In 2002, they did exactly the same thing with a tag-team called Billy and Chuck. After they started teaming for a while, they started camping it up and playing a couple - and also gained a personal stylist named Rico who would accompany them to the ring. This time, though, WWE took it one step further by getting the Gay and Lesbian Alliance Against Defamation to consult on the storyline.
The reason they did this was because they wanted to hype up the live commitment ceremony they were planning to broadcast. WWE hyped this as a full storyline, and GLAAD helped them gain mainstream media coverage. While humorous, it was portrayed as being a positive step for wrestling.
And then Billy and Chuck were turned face by stating that they weren't gay.
They called off their ceremony halfway through to clarify that they weren't gay and it was all a publicity stunt that had got out of hand. They were then beaten up by two other wrestlers. The following week (possibly in response to GLAAD anger and condemnation over being misled), WWE started a storyline about "HLA" - Hot Lesbian Action. The General Manager character, Eric Bischoff, brought out two women to strip to their underwear and make out. Once they did so, they were beaten up by the same pair that attacked Billy and Chuck.
Billy Gunn (left) and Chuck Palumbo (right). Officially not gay.
It's worth pointing out that they've also played real-life homosexuals for laughs as well. Pat Patterson (a long time WWE employee), during a high point of WWE popularity in 2000, wrestled in an 'evening gown match' with Gerald Brisco, in which both men wore dresses, and Patterson used a sanitary towel as a weapon at one point.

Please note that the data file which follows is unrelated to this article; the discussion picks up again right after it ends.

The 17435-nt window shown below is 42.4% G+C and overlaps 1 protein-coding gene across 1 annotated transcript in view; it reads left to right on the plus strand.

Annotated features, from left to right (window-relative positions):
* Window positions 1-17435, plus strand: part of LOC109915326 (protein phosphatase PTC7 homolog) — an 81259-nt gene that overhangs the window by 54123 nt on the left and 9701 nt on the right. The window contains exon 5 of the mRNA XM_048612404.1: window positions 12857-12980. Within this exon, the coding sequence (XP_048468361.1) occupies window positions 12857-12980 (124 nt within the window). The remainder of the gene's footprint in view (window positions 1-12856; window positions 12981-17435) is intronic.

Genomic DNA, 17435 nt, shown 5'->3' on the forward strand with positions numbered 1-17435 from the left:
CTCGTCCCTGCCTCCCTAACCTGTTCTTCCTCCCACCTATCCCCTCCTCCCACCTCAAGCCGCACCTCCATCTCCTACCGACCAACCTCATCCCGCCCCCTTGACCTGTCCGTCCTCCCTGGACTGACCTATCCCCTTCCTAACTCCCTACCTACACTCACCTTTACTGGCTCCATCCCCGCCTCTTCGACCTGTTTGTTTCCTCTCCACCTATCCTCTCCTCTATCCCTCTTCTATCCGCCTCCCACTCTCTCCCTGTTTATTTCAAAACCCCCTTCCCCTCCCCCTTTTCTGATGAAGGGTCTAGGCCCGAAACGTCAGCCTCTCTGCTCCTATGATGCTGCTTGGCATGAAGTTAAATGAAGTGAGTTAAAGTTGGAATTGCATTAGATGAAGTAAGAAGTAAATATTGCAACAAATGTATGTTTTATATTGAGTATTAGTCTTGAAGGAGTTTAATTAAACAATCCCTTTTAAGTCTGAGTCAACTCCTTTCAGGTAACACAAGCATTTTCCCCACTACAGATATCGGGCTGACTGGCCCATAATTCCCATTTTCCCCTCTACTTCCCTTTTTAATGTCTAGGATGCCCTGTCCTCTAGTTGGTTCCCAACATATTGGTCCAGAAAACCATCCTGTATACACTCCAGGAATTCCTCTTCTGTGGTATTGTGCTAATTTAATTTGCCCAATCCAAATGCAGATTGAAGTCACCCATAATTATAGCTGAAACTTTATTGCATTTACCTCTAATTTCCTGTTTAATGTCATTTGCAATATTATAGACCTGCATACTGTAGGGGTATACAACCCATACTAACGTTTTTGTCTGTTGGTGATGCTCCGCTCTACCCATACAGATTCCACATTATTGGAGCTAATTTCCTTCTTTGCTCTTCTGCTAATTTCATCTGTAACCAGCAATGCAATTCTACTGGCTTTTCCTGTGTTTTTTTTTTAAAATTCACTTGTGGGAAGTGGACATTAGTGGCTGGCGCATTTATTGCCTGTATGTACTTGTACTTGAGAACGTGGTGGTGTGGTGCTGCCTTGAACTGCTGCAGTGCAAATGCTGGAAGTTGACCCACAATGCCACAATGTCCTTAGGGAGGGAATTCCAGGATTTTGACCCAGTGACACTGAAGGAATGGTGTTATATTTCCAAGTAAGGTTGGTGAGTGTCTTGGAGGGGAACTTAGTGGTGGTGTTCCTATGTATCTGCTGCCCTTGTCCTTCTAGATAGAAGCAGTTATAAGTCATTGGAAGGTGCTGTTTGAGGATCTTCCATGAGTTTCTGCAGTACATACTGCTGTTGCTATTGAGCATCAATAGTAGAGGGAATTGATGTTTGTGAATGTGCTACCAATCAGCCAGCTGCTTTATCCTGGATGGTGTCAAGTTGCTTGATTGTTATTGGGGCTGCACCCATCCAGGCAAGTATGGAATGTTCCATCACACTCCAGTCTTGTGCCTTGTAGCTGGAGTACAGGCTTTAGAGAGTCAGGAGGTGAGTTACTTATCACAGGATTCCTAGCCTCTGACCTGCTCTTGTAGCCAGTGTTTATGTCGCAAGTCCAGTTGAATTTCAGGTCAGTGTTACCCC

Meanwhile, they've also portrayed Dawn Marie, Mickie James, Victoria and Sable as lesbian stalkers at various points, which have pretty much been about as varied as they've got when it comes to their portrayal of sexuality of women. Although their portrayals of women are worthy of their own blog post at some point, so I'm not going to go any further into that right now other than to silently weep into my hands for a moment.
For decades, this has been how wrestling has portrayed homosexuals. As jokes. As manipulators. As bad guys. They have actively damaged perceptions of homosexuality, and have repeatedly had men and women turn face by revealing their heterosexuality. And, for years, it was common for homosexuality to be used as an insult, as seen at the beginning of this blog post through quotes from two of the most popular wrestlers in history. And even in more recent years, jokey homosexual insults have been used by fan favourites. It's a terrible message to send to fans, particularly when historically, a large number of them are young and impressionable.
This is why I think it's important to have a face who is gay. Because WWE have, to be fair, mostly changed their ways. They haven't had a gay character (whether good or bad) in a long time, and Young's outing has been portrayed by WWE as something they're proud of, and a number of WWE personalities tweeted or publicly stated congratulations (including Bret Hart, incidentally). WWE now run anti-bullying educational visits for schools, and Young became part of this. That's a great first move. And, while WWE didn't overplay it, they did turn the Players into 'good guys' shortly after Young came out. This is all good news, but the way they're treating Titus and Young now shows clearly that they think Titus is the star, which means that Young is in danger of being left out.
While I take the point that it shouldn't make a difference, I'll agree unhesitatingly with that for every gay wrestler that comes afterwards. This is the first time that WWE have had an openly gay wrestler, and it would be a real shame and a wasted opportunity if all they they gave him was a mild push for a while, and then, effectively, dropped him. If I didn't believe that Darren Young had the ability to justify more than that, it may be different. But Young is good. He's shown flashes of being genuinely interesting, and it would be nice if WWE do give him the opportunity to do more. It'd certainly be a nicer ending to the story of WWE's first gay wrestler.